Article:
Crude oil prices were mixed in Asia Monday as the market turned cautious ahead of a key OPEC meeting near the end of the week to discuss extending supply cuts.
U.S. West Texas Intermediate (WTI) crude futures dipped 0.42% to $58.70 a barrel. ICE Brent crude futures, the benchmark for oil prices outside the U.S., rose 0.47% to $63.77 a barrel.
This week, market participants will focus on the Organization of Petroleum Exporting Countries highly-anticipated meeting on Thursday, Nov. 30 to see whether major producers plan to extend their current production-cut agreement.
Oil has advanced about 24 percent since the start of September on speculation the OPEC and its allies will prolong output reductions to drain a global glut. Russia had been hesitating over agreeing to extend cuts at the Nov. 30 OPEC meeting in Vienna because the current deal doesn’t expire until the end of March.
According to Bloomberg report, David Lennox, a commodity analyst at Fat Prophets in Sydney said “it’s likely we’ll see an extension of the OPEC-led cuts.” “The market is becoming more positive about the outlook for 2018. The response from the U.S. is the key. We’ve seen output there lift quite substantially after the recent price gains.”
Most market analysts expect the oil cartel to extend output cuts for a further nine months until the end of next year in a bid to reduce global oil inventories and support oil prices.
Energy traders will also eye fresh weekly information on U.S. stockpiles of crude and refined products on Tuesday and Wednesday to gauge the strength of demand in the world’s largest oil consumer.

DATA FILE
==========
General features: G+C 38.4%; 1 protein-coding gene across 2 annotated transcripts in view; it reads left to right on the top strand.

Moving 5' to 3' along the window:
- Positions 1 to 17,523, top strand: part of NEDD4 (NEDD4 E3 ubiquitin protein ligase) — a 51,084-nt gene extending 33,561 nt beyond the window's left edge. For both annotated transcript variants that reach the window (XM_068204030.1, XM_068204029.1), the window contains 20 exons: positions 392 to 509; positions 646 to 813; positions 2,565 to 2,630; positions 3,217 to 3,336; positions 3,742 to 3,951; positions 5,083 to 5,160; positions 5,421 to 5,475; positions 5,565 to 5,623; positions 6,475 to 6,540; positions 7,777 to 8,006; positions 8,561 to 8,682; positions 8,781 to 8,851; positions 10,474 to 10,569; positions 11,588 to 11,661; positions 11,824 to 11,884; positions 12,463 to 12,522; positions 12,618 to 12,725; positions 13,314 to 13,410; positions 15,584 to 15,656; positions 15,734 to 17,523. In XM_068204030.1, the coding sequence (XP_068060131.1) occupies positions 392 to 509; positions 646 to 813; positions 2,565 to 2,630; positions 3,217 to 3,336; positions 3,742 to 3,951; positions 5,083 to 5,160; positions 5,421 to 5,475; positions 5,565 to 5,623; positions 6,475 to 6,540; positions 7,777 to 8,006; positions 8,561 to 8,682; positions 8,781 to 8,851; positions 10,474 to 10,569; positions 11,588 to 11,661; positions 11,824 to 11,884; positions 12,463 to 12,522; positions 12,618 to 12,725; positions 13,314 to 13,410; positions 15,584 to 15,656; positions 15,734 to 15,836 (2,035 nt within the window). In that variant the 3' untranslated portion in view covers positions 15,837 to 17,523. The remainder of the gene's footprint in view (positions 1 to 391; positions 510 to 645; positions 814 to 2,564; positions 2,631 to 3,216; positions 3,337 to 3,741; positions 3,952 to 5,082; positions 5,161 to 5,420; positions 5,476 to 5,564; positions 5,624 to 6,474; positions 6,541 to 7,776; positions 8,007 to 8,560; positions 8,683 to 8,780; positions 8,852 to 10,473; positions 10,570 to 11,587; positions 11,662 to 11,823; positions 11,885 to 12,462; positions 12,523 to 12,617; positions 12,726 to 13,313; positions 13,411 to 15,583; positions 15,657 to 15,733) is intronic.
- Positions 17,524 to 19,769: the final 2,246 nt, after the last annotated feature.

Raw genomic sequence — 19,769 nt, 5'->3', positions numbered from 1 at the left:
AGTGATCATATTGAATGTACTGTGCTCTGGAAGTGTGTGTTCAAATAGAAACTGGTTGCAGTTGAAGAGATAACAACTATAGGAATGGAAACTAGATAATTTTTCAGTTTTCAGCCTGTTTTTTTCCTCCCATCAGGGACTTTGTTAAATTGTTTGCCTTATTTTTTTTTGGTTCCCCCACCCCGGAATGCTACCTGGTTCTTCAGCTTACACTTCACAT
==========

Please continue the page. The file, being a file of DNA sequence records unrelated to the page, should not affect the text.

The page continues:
Last week, crude oil prices finished higher in an abbreviated session on Friday, with the U.S. benchmark surging to its best level since July 2015, as the shutdown at North America’s Keystone pipeline continued to cut deliveries to storage facilities.
For the week, WTI gained about 4.2%, while Brent marked a climb of about 1.8%.
The disruption to the Keystone pipeline connecting Canada’s Alberta oil sands to U.S. refineries has reduced the usual 590,000 barrel-per-day flow to U.S. refineries, driving down inventories at the storage hub of Cushing, Oklahoma.
Flow from the pipeline, which was shut on Nov. 16 following a 5,000-barrel spill in South Dakota, was expected to be reduced by 85% through the end of November, according to line operator TransCanada.
Crude prices were further supported by growing signals that the Organization of Petroleum Exporting Countries (OPEC) and its allies will agree to prolong supply curbs when producers meet in Vienna at the end of the month.
Under the original terms of the deal, OPEC and 11 other non-OPEC producers, led by Russia, agreed to cut output by about 1.8 million barrels per day for the first six months of 2017. The agreement was then extended back in May of this year for a period of nine more months until March 2018.
The OPEC-led production cuts have been one of the key catalyst supporting the recent rally in oil prices amid expectations that rebalancing in crude markets is well underway.